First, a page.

Monday, 18 May 2015

The gift of each new day

When the great library of Alexandria burned, so the story goes, one book was saved. But it was not a valuable book; and so a poor man, who could read a little, bought it for a few coppers. The book wasn't very interesting, but between its pages there was something very interesting indeed. It was a thin strip of vellum on which was written the secret of the Touchstone!

The touchstone was a small pebble that could turn any common metal into pure gold. The writing explained that it was lying among thousands and thousands of other pebbles that looked exactly like it. But the secret was this: The real stone would feel warm, while ordinary pebbles are cold. So the man sold his few belongings, bought some simple supplies, camped on the seashore, and began testing pebbles. He knew that if he picked up ordinary pebbles and threw them down again because they were cold, he might pick up the same pebble hundreds of times.

So, when he felt one that was cold, he threw it into the sea. He spent a whole day doing this but none of them was the touchstone. Yet he went on and on this way. Pick up a pebble. Cold - throw it into the sea. Pick up another. Cold –throw it into the sea. The days stretched into weeks and the weeks into months. One day -about mid-afternoon, he picked up a pebble and it was warm. But he threw it into the sea before he realized what he had done. He had formed such a strong habit of throwing each pebble into the sea that when the one he wanted came along he still threw it away.

Habits can be very positive.  But they can also dull our awareness of the unexpected, the valuable or the new.  In his teaching Jesus emphasised the value of each and every day and no day was wasted in the life of Jesus.  Every day was spent in the mix of teaching, healing, travelling and debating.  No moment was thrown away and every moment presented the opportunity of change.  Water into wine; blindness into sight; sinners into the saved. Jesus saw that those the world counted worthless could be transformed and used to change others. 

The question I want to ask is: ‘are we awake to see God in the ordinary, and see with God how the ordinary is sanctified – made sacred?’  It’s a transition from the taken-for-granted view of life to one where we see the miracle of the unexpected moment.  To put it in concrete terms, do we really give thanks for each day – its beauty and opportunity?  Do we challenge injustice and casual hatred or walk by on the other side?  Do we give people written off by the world the chance to be seen in new ways?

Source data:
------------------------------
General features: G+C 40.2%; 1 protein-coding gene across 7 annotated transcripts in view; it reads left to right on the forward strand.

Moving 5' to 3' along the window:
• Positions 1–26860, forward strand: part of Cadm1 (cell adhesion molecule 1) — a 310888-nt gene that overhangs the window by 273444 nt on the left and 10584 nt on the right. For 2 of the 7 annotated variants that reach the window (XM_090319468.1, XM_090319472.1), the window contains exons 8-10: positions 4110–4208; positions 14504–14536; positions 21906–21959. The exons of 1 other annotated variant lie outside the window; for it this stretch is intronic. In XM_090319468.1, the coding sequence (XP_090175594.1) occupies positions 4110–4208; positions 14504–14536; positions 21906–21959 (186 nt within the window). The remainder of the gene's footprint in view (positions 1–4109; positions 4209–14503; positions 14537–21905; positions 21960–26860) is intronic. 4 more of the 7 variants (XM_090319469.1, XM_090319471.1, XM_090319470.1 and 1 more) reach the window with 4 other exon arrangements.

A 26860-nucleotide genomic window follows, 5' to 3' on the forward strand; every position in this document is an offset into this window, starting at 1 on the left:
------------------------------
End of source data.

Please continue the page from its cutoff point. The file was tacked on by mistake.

I wonder that if a time-traveller came to visit us, and told us that a child of one of the refugees crossing the Mediterranean would come to lead and transform our world into peace and prosperity, whether our attitude to all refugees would change?  Or would we continue to simply throw every pebble back into the sea, including the one which would transform our world for the better.

Being a disciple isn’t an easy option in life.  Being a disciple invites God to re-shape us and be a part of change in the world.  That has to begin with us.  It has to start with the habits of prayer and reflection that draw us deeper into the wonder of God’s love – helping us to see the world as God does, and not simply as the world is painted by those who despair. Nothing could do more to fulfill the words of Jesus that we “do not belong to the world”.  We belong – now and always – to the Kingdom of God.

Maggie McLean

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